Outten & Golden: Empowering Employees in the Workplace

Healthcare Insurers: I Think the Appropriate Word is "Disturbing"

August 14th, 2009 | Paul Secunda

Washington Post’s Daily Dose Blog adds more fuel to the health care reform debate:

You might have known that insurers can deny health coverage based on preexisting medical conditions, but here’s something else to worry about: They can take away the coverage you thought you had when actually need it, the government says.

The Department of Health and Human Services put a spotlight on that practice Tuesday in its continuing campaign to build support for an overhaul of health insurance.

“When a person is diagnosed with an expensive condition such as cancer, some insurance companies review his/her initial health status questionnaire,” the HHS said in a posting at HealthReform.Gov. In most states, insurance companies can retroactively cancel individuals’ policies if any condition was not disclosed when the policy was obtained, “even if the medical condition is unrelated, and even if the person was not aware of the condition at the time.”

“Coverage can also be revoked for all members of a family, even if only one family member failed to disclose a medical condition,” HHS said.

The department cited recent research by the staff of the House Committee on Energy and Commerce, which found that three large insurers rescinded almost 20,000 policies over five years, saving $300 million in medical claims.
At least one insurer included such savings in an employee performance evaluation.

I teach a case in employee benefits law class, McGann v. H&H Music (5th Cir. 1992), that describes a similar practice to this. Unfortunately, the court in McGann found that the participant could not prevail under an ERISA Section 510 retaliation claim when his coverage was dramatically reduced (1 million to $5000) when he told his employer he had AIDS.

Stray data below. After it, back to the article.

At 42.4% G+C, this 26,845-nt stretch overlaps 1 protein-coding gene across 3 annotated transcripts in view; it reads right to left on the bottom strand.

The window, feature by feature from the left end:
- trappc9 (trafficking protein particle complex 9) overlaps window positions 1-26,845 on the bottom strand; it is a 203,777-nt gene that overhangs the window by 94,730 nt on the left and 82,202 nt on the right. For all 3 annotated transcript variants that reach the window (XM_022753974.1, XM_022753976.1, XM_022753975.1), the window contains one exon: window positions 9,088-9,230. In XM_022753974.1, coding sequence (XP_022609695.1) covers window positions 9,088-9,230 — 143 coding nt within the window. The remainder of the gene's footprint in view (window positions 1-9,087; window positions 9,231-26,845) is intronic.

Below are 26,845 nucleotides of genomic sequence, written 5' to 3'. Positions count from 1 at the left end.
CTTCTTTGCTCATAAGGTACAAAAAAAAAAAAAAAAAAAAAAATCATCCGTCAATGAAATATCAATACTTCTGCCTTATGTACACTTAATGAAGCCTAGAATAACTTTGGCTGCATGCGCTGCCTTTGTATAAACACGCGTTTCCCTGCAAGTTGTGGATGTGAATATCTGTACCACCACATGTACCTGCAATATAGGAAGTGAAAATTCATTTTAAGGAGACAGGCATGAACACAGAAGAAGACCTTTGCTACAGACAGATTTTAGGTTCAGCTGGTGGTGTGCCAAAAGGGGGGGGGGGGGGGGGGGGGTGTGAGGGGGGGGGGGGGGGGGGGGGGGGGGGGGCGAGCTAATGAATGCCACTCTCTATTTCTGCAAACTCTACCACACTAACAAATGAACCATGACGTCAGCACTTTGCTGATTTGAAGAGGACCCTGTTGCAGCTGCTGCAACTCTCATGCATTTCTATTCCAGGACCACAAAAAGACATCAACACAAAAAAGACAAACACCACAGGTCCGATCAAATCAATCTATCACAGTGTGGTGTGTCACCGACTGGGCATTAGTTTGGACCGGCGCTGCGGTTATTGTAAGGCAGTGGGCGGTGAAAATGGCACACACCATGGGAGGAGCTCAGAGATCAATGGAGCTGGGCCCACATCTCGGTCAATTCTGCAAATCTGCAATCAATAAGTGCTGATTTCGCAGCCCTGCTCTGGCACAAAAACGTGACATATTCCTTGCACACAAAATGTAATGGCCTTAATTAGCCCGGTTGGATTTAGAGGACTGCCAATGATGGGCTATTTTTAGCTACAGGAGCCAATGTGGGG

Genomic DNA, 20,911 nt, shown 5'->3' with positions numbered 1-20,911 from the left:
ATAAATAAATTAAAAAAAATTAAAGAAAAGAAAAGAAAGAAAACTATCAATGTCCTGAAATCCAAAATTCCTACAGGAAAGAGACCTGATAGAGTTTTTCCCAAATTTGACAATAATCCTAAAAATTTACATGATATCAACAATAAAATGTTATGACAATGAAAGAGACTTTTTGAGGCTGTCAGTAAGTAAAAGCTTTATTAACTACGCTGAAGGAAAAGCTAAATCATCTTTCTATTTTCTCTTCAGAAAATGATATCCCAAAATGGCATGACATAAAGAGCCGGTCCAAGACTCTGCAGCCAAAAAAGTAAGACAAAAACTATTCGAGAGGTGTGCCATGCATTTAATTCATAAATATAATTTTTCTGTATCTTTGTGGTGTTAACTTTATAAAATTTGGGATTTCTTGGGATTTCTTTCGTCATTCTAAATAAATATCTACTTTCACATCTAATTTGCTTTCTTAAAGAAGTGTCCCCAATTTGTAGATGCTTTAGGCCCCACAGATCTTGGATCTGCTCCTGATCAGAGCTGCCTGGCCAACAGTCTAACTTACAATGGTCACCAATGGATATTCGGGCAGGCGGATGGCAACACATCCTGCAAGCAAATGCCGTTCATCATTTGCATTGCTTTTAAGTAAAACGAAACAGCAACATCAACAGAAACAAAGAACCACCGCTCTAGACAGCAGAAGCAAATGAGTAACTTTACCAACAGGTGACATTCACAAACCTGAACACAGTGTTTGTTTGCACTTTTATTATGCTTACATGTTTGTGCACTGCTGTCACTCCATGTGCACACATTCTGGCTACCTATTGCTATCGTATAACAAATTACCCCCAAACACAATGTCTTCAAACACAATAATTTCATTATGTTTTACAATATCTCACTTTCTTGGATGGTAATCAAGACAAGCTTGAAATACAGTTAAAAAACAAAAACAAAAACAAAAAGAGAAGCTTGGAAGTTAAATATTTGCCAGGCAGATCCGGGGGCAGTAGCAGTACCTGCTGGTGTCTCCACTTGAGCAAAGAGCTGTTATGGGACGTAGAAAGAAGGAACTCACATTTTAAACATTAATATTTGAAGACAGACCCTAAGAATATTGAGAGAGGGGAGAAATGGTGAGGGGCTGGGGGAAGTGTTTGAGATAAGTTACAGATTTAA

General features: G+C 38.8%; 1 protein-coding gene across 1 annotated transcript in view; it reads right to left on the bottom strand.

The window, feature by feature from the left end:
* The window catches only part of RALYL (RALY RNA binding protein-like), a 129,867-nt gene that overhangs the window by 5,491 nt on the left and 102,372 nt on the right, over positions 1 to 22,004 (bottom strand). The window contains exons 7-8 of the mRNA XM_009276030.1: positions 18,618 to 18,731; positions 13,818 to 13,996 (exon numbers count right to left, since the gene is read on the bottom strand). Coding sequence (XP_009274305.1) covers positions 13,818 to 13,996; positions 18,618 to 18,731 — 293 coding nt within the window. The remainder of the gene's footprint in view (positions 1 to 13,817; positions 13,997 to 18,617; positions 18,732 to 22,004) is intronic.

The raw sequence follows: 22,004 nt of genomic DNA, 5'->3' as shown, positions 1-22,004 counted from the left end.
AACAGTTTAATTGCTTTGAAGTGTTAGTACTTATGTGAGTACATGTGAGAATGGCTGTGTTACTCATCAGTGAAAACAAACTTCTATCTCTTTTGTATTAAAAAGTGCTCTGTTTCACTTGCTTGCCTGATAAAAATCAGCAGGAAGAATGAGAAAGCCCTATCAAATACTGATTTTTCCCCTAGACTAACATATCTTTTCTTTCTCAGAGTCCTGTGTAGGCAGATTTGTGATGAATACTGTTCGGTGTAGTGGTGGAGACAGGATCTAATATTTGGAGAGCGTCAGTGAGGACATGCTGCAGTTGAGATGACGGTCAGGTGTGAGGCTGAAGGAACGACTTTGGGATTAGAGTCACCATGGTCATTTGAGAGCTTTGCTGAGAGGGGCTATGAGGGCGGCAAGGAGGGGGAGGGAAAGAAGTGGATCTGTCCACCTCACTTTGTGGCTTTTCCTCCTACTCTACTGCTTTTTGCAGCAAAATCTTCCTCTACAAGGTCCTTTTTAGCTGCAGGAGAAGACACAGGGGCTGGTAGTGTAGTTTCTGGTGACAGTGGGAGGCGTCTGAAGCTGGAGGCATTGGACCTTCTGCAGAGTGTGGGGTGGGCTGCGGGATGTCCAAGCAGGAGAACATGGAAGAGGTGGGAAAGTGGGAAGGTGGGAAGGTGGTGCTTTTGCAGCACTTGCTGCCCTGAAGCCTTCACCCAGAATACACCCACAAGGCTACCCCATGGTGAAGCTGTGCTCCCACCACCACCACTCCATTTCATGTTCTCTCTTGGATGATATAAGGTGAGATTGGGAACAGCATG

Maybe I’ll just start counting reasons why health care reform is a necessity and that health insurers cannot continue to exist in a world with little regulation and even less meaningful remedies against them for this type of disturbing conduct.

The employee performance part can be filed under “truly disturbing.”

Paul Secunda: Paul Secunda joined the Marquette University Law School as an associate professor of law in the summer of 2008. He teaches employment discrimination, employee benefits, labor law, employment law, civil procedure, and seminars in special education law, global issues in employee benefits, and public employment law. Professor Secunda is the author of nearly three dozen books, treatises, articles, and shorter writings. He is also the author, along with Rick Bales and Jeff Hirsch, of the treatise, Understanding Employment Law, along with Sam Estreicher and Rosalind Connor, of the case book, Global Issues in Employee Benefits Law, and of the Teacher’s Manual to the 14th Edition of the Cox, Bok, Gorman & Finkin Labor Law casebook.Professor Secunda is a frequent commentator on labor and employment law issues in the national media and has written numerous columns and op-eds for the National Law Journal and Legal Times. He co-edits with Rick Bales and Jeffrey Hirsch the Workplace Prof Blog, recently named one of the top law professor blogs in the country, which is part of the Law Professors Blog Network.

This article originally appeared on Workplace Prof Blog and is reprinted here with permission from the author.

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